There are over 80 dive sites around Okinawa and the surrounding islands. Visibility can sometimes reach over 40 metres and currents can be strong at some sites. The Kerama Islands have some of the best scuba diving and snorkeling options.
The main island has dive sites in the north, south and mainly on the western side where there is a drop off. Some sites are beach dives but most are accessible by boat.
Easily accessible by snorkelers and divers. This famous, half submerged cave is named for the blue water created by the sunlight reflecting off the sandy white bottom. Find rock shrimp, pipefish and moray eels inside.
A hole in the reef with the entrance at 5 metres before opening onto a reef wall at 26 metres. A wall of fish surrounds the exit. For advanced divers.
A beach entry dive over a rich soft coral reef home to anemone fish, damsel fish, cuttlefish and sea snakes. Depth: 5 - 25 metres.
A 90 metre long WWII shipwreck destroyed in an attack by Japanese kamikaze aircraft and reportedly sunk by the US to avoid the danger of drifting towards Japanese territory. Best accessed during summer months.
Three small uninhabited islands located approx 30 minutes southwest of the main island. Features some drift dives and drop offs, green sea turtles, reef sharks and schools of tropical reef fish.
A large dive area where you could easily lose your way amongst the maze of rock formations, white sand rivers, finger reefs, swim throughs and good visbility.
A 1 hour boat ride from the main island, a group of 20 islands famous for their stunningly blue waters and clear visibility, unparalleled coral reefs and raw limestone rock formations. Drift dives take you over a giant sea fan paradise and multi-hued schools of fish.
The swirling current around the two pinnacles covered in sea fans, hard and soft corals brings dogtooth tuna, giant trevally, sharks, eagle rays and huge schools of fusiliers and anthias.
"man rock" is one of the best sites in the Keramas for advanced divers. The steep cliffside of Ugan drops to 40 metres in some place. Riding the current around the rock, you may be able to spot several crevices with lots of lionfish in them. Large schools of pyramid butterfly fish, mountains of orange coral cups, blue fusiliers, and colourful anthias dart on the edge of the dropoff and along the wall. Sightings of dogtooth tuna, napoleon wrasse, turtles and sharks increase with the current.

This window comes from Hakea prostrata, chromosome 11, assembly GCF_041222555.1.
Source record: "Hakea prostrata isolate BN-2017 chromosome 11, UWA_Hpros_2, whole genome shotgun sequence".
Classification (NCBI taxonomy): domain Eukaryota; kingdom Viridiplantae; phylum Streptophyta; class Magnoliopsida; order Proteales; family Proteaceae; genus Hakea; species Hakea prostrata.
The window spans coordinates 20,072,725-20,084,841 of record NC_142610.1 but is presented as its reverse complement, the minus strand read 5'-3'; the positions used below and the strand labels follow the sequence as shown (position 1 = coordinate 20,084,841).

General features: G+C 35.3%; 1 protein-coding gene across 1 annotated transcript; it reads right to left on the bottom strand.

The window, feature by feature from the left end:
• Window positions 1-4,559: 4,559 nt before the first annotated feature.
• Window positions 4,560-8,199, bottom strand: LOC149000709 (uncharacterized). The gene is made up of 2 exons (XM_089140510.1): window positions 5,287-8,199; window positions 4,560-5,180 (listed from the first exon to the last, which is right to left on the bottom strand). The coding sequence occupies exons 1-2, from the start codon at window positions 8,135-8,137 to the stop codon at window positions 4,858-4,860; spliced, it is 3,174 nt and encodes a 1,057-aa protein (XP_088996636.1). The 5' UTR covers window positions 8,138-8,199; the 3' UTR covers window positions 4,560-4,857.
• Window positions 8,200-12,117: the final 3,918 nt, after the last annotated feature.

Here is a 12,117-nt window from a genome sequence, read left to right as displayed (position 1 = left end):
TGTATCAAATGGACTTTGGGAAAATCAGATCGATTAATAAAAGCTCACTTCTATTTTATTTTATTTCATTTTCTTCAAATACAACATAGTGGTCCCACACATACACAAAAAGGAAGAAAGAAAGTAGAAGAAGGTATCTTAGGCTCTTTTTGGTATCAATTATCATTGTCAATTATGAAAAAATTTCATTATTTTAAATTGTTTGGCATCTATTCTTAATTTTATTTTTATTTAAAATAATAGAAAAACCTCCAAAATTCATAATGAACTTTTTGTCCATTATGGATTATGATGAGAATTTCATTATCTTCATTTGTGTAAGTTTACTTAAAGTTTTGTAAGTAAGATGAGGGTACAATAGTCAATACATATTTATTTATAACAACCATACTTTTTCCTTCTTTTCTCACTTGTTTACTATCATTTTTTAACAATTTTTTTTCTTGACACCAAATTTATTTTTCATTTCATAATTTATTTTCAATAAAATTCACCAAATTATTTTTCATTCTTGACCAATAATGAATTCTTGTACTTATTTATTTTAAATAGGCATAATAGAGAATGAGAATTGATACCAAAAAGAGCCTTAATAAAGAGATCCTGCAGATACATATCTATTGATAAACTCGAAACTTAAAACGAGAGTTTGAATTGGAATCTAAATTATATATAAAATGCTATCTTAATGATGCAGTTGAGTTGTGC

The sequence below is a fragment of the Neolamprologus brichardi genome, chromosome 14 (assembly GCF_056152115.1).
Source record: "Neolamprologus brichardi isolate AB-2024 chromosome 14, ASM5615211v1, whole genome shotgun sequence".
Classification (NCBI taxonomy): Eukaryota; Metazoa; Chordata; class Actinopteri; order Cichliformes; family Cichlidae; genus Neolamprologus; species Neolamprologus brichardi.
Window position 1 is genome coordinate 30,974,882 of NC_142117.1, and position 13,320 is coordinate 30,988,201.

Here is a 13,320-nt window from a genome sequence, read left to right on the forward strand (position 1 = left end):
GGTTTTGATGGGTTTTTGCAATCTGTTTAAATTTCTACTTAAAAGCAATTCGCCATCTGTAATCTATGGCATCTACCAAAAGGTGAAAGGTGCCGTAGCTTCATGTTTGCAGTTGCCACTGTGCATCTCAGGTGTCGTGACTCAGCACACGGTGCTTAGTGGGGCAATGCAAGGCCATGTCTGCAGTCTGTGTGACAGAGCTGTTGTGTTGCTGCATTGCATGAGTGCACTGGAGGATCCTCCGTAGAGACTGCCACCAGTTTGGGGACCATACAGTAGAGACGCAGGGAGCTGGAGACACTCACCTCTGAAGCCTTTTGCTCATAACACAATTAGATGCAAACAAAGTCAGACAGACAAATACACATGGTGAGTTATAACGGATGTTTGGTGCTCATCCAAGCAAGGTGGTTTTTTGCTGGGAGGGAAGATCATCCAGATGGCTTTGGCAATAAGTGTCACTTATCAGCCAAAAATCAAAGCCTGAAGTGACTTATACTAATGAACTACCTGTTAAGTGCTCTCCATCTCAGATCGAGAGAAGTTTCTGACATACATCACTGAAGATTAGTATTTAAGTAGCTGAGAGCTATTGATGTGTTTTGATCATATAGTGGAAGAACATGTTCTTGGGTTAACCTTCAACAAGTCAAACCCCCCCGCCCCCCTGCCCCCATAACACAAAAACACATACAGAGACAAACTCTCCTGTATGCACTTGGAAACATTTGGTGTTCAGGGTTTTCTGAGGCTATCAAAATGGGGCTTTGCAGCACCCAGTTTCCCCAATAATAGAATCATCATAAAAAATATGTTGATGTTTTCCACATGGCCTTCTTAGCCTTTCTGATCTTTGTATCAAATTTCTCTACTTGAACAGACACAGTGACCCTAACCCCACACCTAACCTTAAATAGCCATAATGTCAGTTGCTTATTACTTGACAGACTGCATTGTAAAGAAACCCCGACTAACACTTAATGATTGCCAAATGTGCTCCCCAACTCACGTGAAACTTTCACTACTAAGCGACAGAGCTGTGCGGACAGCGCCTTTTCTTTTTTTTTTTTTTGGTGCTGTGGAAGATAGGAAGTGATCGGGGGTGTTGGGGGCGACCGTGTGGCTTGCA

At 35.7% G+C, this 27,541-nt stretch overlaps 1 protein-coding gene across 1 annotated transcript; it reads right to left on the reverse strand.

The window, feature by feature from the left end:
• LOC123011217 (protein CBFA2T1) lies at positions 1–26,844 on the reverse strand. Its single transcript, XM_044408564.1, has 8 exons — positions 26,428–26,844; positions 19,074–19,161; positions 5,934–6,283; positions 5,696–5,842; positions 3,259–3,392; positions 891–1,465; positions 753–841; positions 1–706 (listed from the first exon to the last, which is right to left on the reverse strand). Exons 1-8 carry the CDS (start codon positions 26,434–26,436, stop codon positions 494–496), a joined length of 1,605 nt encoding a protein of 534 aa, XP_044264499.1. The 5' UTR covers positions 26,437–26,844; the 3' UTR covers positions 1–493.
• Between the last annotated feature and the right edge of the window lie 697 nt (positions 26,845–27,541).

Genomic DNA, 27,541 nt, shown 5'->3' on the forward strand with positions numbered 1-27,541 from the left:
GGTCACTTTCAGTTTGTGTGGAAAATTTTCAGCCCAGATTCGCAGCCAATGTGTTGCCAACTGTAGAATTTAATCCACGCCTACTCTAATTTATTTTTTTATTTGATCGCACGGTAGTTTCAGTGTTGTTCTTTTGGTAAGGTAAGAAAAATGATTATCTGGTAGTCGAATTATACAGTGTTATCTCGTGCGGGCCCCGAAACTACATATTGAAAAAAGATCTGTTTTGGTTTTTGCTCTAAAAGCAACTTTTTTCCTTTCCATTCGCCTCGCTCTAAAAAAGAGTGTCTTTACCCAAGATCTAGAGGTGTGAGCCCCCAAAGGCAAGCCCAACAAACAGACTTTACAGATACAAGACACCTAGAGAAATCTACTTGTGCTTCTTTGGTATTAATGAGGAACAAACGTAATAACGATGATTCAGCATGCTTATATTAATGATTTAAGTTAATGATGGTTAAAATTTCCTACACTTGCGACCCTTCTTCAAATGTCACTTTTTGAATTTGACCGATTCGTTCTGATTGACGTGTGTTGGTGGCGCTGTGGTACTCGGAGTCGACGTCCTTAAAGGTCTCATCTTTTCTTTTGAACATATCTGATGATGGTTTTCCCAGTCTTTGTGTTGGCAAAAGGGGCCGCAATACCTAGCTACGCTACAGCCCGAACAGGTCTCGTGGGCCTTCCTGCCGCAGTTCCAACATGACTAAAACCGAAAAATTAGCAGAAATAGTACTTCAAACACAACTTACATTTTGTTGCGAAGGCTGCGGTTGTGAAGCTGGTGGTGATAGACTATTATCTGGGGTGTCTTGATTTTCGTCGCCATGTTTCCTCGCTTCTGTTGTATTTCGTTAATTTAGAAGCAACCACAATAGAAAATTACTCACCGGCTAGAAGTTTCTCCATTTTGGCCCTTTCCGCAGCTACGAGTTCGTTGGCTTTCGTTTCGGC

Has sea fans up to 2 metres in diameter. Often has visiting manta rays.
Japan (often referred to as the "Land of the Rising Sun") is an archipelago of 6,852 islands in the Pacific Ocean in East Asia, lieing to the east of North and South Korea, China and Russia.
The international country code for Japan is +81.
Japan is 9 hours ahead of Greenwich Mean Time (GMT).
(subject to change)
Australian and New Zealand passport holders are issued a "Temporary Visitor" entry status stamp on arrival for a stay of up to 90 days for non-remunerative activities. Check with your closest Consulate-General of Japan for up-to-date entry requirements.
The currency of Japan is the Yen. With a low crime rate, it is generally safe to carry cash. Credit and debit cards are widely accepted at stores, restaurants and hotels in most major cities. Some smaller regional areas may only accept cash.
1 AUD = approximately 80 Yen (June 2017)
Japan uses 100-volt AC at 50 Hertz in eastern Japan and 60 Hertz in western Japan. Plugs are type A,B same as USA and Canada - 2-flat-pin plugs. Australian appliances can be used in Japan as long as they have a travel adapter.
(For further details refer to http://www.iec.ch/worldplugs/ ).
Foreign exchange banks and authorised money exchangers sell Yen. Travellers' cheques are accepted by leading banks, hotels, ryokan and stores in major cities. Japan Post and Seven-Eleven Banks' ATM's accept most international credit and debit cards, however withdrawal fees apply. Shinsei Bank and Citibank ATM's do too but are harder to find.
Banking hours are Monday – Friday 9am to 3pm.
Ensure that all equipment is serviced and in working order prior to departure. You will need to bring a DIN converter for DIN regulators. 3-5mm wetsuits are recommended (check season). Dive operators supply tanks, weight belts and dive guide services. There will be an extra charge if equipment hire is required.